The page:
Quadratic Voting Isn’t Just For Voting

Quadratic Voting is a concept created in 2013 by Glen Weyl and Eric Posner.

The basic idea is that you pay for votes based on the square of the amount of votes you’re buying. 1 vote is $1, 2 is $4, 3 is $9, and so on. Some people vote for, some vote against, and just like in normal voting some majority or super-majority wins.

Another important part of quadratic voting is that at the end, the funds are returned to the participants split equally among them. This helps them make up some of their lost utility if they don’t get their way.

What Glen and Eric showed was that as long as everyone follows the rules, QV approaches ideal preference aggregation as more voters participate.

That “as long as everyone follows the rules” part is also important, because one large drawback of QV is that it heavily rewards collusion – and in a decentralized system, Sybil attacks.

But let’s pretend that we had solved the collusion and Sybil attack problems. For what else could you use a preference aggregation algorithm?

Quadratic Utility Functions

When I first read the paper, one idea immediately jumped out at me – if you vote on values, instead of on policies, you can use the amount of for votes minus the amount of against votes to create a weighted linear payoff function. You could then use another system, such as forecasting tournaments or prediction markets to figure out how some policy or organization will effect those different values. Essentially, a Futarchy based system where the “Vote on values” part is handled by QV.

Quadratic Share Pricing

QV has the neat property of where the marginal cost o a vote is always the same as you payed for all previous votes, but the price increases so fast that wealth disparities have to be extreme for wealth to be a decisive factor in the majority.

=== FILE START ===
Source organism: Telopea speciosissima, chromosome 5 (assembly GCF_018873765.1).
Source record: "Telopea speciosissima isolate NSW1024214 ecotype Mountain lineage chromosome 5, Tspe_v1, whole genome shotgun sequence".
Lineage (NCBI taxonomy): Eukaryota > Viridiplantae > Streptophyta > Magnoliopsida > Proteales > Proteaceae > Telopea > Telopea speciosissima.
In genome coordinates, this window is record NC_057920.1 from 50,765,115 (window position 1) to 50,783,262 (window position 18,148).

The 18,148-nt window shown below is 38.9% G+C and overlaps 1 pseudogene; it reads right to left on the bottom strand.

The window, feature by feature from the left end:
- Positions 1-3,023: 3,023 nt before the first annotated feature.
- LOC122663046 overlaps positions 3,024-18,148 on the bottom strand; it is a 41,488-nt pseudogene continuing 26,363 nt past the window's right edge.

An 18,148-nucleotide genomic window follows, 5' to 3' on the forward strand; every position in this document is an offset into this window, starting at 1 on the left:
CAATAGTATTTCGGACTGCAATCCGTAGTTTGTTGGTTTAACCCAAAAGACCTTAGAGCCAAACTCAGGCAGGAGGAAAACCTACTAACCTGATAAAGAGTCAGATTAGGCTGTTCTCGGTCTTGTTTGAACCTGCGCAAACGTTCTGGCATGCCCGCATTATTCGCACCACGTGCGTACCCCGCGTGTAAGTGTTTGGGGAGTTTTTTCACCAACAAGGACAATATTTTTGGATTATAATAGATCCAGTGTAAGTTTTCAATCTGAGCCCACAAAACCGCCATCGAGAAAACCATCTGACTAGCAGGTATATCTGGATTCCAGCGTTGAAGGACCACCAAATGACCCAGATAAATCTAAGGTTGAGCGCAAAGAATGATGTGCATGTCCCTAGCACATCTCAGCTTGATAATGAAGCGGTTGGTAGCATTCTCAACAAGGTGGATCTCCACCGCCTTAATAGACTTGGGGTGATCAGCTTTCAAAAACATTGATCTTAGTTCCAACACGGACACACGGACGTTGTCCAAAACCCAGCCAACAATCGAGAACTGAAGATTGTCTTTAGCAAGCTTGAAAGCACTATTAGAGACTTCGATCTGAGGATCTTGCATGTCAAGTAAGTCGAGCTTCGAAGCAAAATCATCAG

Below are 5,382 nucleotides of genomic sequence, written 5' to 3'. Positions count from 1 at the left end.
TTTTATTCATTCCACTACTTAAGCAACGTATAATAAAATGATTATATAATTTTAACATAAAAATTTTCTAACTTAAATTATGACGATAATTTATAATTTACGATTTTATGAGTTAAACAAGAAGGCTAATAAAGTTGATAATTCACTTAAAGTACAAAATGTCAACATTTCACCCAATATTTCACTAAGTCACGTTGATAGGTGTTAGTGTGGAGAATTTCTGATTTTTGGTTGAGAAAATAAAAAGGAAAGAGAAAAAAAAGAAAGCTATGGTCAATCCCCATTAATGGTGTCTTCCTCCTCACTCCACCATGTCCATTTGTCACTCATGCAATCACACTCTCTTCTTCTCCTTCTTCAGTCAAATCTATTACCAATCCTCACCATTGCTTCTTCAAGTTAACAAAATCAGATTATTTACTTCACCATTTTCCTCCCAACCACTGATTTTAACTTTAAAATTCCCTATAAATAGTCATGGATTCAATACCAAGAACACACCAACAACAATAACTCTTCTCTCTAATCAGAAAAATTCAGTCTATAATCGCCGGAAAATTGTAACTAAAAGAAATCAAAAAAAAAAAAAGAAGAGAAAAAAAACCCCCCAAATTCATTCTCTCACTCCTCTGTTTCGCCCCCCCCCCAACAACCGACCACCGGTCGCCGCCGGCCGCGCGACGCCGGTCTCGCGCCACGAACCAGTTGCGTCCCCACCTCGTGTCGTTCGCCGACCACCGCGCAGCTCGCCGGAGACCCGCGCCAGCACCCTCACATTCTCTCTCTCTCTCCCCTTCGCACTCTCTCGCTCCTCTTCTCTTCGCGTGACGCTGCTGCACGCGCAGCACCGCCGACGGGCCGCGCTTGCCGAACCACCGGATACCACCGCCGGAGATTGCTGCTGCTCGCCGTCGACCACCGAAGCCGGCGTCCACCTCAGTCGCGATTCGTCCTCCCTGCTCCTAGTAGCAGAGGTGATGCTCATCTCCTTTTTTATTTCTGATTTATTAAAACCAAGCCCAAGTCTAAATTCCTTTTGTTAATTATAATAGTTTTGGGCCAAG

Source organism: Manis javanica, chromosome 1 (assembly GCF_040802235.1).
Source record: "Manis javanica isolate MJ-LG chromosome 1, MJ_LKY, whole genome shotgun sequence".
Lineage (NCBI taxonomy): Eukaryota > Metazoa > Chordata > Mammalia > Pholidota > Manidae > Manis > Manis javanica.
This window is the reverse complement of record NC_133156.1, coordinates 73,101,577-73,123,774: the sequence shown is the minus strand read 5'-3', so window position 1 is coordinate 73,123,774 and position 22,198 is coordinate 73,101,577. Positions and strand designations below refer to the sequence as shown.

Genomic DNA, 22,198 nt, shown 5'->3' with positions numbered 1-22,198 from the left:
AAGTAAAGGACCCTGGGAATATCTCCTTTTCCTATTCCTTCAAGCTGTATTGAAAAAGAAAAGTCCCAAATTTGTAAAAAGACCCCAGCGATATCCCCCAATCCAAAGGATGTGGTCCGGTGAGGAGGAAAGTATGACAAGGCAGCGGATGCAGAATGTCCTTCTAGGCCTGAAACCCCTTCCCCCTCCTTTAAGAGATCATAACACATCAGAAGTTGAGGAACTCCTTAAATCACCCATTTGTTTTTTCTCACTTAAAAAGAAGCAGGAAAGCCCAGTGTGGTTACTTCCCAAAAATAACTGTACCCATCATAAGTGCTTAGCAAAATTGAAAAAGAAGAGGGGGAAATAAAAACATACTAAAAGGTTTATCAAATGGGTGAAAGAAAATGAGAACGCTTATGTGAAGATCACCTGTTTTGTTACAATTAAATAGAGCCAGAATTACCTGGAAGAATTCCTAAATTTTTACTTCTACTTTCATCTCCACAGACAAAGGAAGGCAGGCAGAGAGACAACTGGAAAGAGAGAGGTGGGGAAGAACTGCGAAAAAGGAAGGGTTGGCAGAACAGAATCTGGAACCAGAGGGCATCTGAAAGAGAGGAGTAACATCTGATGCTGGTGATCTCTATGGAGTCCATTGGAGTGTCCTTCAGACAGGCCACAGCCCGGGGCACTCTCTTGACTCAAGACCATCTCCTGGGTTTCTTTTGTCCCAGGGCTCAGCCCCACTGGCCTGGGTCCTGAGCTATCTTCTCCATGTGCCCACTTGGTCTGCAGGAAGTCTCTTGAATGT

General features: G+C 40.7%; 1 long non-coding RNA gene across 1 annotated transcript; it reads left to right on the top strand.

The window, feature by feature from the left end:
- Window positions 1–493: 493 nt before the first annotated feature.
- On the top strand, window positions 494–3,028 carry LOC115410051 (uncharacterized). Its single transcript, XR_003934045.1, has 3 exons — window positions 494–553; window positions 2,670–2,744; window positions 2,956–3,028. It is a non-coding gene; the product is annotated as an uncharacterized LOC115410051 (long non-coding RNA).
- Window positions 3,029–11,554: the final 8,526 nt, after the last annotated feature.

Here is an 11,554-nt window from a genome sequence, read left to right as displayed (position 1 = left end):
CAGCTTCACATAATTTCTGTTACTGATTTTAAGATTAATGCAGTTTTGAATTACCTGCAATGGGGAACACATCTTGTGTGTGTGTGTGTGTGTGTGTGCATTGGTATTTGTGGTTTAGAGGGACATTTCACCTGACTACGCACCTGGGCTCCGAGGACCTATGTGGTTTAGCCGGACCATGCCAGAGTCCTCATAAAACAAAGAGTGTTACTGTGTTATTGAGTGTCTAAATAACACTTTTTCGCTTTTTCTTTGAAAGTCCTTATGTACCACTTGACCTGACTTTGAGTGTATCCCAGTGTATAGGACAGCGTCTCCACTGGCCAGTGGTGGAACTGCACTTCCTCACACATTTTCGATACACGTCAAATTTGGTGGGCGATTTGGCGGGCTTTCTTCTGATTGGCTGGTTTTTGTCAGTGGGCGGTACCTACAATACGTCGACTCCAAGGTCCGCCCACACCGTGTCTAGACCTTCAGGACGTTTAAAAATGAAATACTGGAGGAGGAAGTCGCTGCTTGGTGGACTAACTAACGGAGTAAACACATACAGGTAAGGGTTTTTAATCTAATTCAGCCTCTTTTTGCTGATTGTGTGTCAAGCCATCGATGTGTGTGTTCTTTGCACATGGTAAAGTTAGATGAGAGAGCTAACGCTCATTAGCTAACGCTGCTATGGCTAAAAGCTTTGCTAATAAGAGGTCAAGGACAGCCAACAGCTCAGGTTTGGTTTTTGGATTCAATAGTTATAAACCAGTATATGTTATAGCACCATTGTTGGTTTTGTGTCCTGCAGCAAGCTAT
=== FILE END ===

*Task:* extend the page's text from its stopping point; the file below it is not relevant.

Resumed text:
One place where this seems like a desirable trait is in selling shares of the company (I recognized this this weekend when somebody misinterpreted the above idea as this idea.) You want people to be able to buy into the company more if they believe more in it, but you want to make it really hard for any one shareholder to get a controlling share of the company. If you priced shares quadratically, you get both of these desirable properties.

Random Thoughts on Quadratic Voting

  • Still haven’t seen Eric or Glen address the collusion issue, which is the biggest issue right now with QV.
  • One issue I see with it is that if you have a floor price of a dollar, you’re always guaranteed to get back at least your floor price. This means that voters who care LESS than a dollar are still incentivized to vote the minimum amount. This leads to a strong effect where if there’s people who care only a little on one side of an issue, they’re always incentivized to vote more than they care about, which could overwhelm the people who really care on the other side of the issue (the exact issue that QV is trying to avoid). One solution if you use cryptocurrency is to use infinitely divisible payments and infinitely divisible votes. This way, you have no floor price, and aren’t guaranteed to get back what you put in – you’re then incentivized to vote only what you care about (in practice, all cryptocurrencies have a floor price, but hopefully it’s so low that you care about the issue at least as much as the smallest denomination is worth). Of course, then you’ll have a lot of people putting in very small amounts in hopes of getting large amounts… but this will quickly become unprofitable from an other resources (time/electricity/gas) standpoint as more and more people do it.
  • The third issue is that QV encourages coalitions. I haven’t seen Eric and Glen’s models, but my guess is that they don’t allow for coalitions. If you modeled it out, it’s possible that QV could ultimately end up encouraging a two party system, which is exactly what we want to avoid.
  • The mechanism above shows that QV can allow wealth redistribution towards people who care less, but another interesting aspect of it is that it encourages wealth redistribution over time to people who HAVE less. This is a really cool property of QV, and also something I haven’t seen modeled anywhere. How long would it take for the effects of wealthy people buying extra votes to create total wealth redistribution.

Comments are closed